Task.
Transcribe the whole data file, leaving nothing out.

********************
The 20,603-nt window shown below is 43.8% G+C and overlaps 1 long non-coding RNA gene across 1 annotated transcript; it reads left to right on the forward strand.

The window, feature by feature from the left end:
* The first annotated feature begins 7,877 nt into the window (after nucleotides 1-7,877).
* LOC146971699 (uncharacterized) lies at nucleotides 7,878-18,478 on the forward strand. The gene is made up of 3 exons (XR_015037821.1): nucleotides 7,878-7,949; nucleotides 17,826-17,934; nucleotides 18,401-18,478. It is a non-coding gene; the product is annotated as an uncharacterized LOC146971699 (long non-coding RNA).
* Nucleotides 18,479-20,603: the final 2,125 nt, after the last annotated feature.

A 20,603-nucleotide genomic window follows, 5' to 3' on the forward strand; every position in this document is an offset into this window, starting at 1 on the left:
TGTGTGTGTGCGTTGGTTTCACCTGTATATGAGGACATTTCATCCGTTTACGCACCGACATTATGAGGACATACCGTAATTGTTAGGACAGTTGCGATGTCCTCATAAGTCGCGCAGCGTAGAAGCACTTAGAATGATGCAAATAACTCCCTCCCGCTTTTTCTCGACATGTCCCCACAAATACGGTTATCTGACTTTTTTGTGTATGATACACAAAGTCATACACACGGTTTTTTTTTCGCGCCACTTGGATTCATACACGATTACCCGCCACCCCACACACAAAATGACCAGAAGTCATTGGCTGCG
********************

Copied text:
The 20,603-nt window shown below is 43.8% G+C and overlaps 1 long non-coding RNA gene across 1 annotated transcript; it reads left to right on the forward strand.

The window, feature by feature from the left end:
* The first annotated feature begins 7,877 nt into the window (after nucleotides 1-7,877).
* LOC146971699 (uncharacterized) lies at nucleotides 7,878-18,478 on the forward strand. The gene is made up of 3 exons (XR_015037821.1): nucleotides 7,878-7,949; nucleotides 17,826-17,934; nucleotides 18,401-18,478. It is a non-coding gene; the product is annotated as an uncharacterized LOC146971699 (long non-coding RNA).
* Nucleotides 18,479-20,603: the final 2,125 nt, after the last annotated feature.

A 20,603-nucleotide genomic window follows, 5' to 3' on the forward strand; every position in this document is an offset into this window, starting at 1 on the left:
TGTGTGTGTGCGTTGGTTTCACCTGTATATGAGGACATTTCATCCGTTTACGCACCGACATTATGAGGACATACCGTAATTGTTAGGACAGTTGCGATGTCCTCATAAGTCGCGCAGCGTAGAAGCACTTAGAATGATGCAAATAACTCCCTCCCGCTTTTTCTCGACATGTCCCCACAAATACGGTTATCTGACTTTTTTGTGTATGATACACAAAGTCATACACACGGTTTTTTTTTCGCGCCACTTGGATTCATACACGATTACCCGCCACCCCACACACAAAATGACCAGAAGTCATTGGCTGCG